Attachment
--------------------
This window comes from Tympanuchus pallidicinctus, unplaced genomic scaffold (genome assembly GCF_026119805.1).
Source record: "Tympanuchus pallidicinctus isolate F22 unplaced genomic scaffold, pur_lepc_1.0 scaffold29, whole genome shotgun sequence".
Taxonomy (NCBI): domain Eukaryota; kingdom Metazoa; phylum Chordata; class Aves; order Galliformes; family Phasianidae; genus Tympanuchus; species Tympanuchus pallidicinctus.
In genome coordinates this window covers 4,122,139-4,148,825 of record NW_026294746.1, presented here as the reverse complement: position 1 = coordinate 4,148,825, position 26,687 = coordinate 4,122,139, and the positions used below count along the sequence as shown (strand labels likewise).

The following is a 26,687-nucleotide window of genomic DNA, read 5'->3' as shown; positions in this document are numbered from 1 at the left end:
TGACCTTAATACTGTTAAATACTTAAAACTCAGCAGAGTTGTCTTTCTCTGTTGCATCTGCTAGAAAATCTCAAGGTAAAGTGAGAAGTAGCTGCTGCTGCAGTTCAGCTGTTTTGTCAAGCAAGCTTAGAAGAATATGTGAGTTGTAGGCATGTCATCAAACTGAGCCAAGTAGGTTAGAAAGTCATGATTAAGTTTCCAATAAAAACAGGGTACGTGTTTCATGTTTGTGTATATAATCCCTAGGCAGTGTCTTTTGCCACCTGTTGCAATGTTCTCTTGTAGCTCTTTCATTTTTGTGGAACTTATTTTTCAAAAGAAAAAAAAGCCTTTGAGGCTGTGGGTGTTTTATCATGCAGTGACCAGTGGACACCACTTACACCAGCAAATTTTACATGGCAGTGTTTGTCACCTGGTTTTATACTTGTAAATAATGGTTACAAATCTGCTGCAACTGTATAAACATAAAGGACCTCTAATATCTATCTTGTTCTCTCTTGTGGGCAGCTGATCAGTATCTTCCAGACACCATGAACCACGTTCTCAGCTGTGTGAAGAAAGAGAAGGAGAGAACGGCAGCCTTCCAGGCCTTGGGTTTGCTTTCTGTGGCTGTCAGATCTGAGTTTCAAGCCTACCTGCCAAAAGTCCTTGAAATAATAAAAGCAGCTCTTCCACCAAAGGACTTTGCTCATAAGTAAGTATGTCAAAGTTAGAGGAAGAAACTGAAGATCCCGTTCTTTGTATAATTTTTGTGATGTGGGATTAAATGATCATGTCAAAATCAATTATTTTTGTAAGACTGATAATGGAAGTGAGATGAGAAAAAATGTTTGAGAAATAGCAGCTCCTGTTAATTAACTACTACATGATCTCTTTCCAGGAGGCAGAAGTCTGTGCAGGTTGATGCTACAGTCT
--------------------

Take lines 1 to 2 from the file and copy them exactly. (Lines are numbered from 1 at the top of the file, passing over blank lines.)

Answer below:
This window comes from Tympanuchus pallidicinctus, unplaced genomic scaffold (genome assembly GCF_026119805.1).
Source record: "Tympanuchus pallidicinctus isolate F22 unplaced genomic scaffold, pur_lepc_1.0 scaffold29, whole genome shotgun sequence".